The INFORMS code of ethics requires analytics professionals to report unbiased answers, not just what the client wants to hear.
When the Institute for Operations Research and the Management Sciences (INFORMS) developed its Certified Analytics Professional certification, the professional society decided that certified individuals should agree to ethical standards as well as meet other requirements. So INFORMS rolled out a code of ethics for analytics last March. As chair of the certification board, Scott Nestler discusses the importance of ethics in analytics.
Why tie ethics to certification?It can inform the individual about the rules and standards of their profession. It can hold the profession accountable to the public, or at least to their customers and clients. It can help them in their decision-making when they face difficult ethical situations. It can help deter unethical behavior. And it's a way of promoting self-regulation.
What ethical dilemmas do analytics professionals face?Analytics professionals have obligations to several different groups: to their employers and their clients, to their colleagues, to their professional society, and to society in general. They have a series of obligations there, and it's possible they don't always line up perfectly with each other.
With employers or clients, you have to make sure you're giving them your best professional judgment. And in a client context, you have to clearly state your qualifications to do the work; don't promise more than you can deliver. And analytics professionals are often given privileged information--data to analyze that, if it were to be shared, might cause harm to a business--so it perhaps would be unethical to [take] what you had from company A and use it for company B's advantage.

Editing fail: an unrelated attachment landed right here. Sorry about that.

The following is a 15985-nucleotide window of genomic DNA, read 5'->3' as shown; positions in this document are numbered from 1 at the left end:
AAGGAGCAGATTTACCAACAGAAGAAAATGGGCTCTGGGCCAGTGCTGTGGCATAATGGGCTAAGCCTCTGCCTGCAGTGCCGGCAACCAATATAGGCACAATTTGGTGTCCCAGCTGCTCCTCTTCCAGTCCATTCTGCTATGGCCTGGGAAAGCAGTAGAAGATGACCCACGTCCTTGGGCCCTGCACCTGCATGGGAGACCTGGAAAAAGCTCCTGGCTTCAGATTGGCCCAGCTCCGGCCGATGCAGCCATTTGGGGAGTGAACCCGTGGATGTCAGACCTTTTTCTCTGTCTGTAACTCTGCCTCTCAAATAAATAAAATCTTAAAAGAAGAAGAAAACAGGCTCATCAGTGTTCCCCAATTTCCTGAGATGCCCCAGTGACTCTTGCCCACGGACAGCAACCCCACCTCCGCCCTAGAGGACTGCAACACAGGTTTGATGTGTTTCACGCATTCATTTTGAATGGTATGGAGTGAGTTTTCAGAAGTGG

Sometimes when an employer or a client asks an analyst to look into a problem, it's clear they have an outcome they'd like to see from the analytics project, but the analyst has an obligation to apply the appropriate procedures correctly and report whatever results they find--and not do what might be required to produce the results they think the person who's paying them wants to see.
Do employers pressure analysts to act unethically?I don't know that it's necessarily overt; it may be more subtle or gray, or it may be that an analyst could look at the situation and think they know what the desired outcome is and think, "If I produce that result I might get hired again."
How could unethical behavior harm the organization sponsoring the work?Going back to the purpose of most analytics, it's typically to help make better decisions. If you don't get an honest, unbiased, best professional opinion--and realize that most of these things don't have a right answer, but it's a best professional opinion based on the evidence or data--it can cause a decision that can be harmful to the organization, maybe not in the short run, but in the longer run.
It could have financial consequences, or it could have a larger environmental or societal impact. It depends on the organization and the decision they're trying to make. The negative impact depends on how big a decision it is in the first place.
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This story, "Ethics Code Seeks to Deter Dishonest Analytics" was originally published by CIO.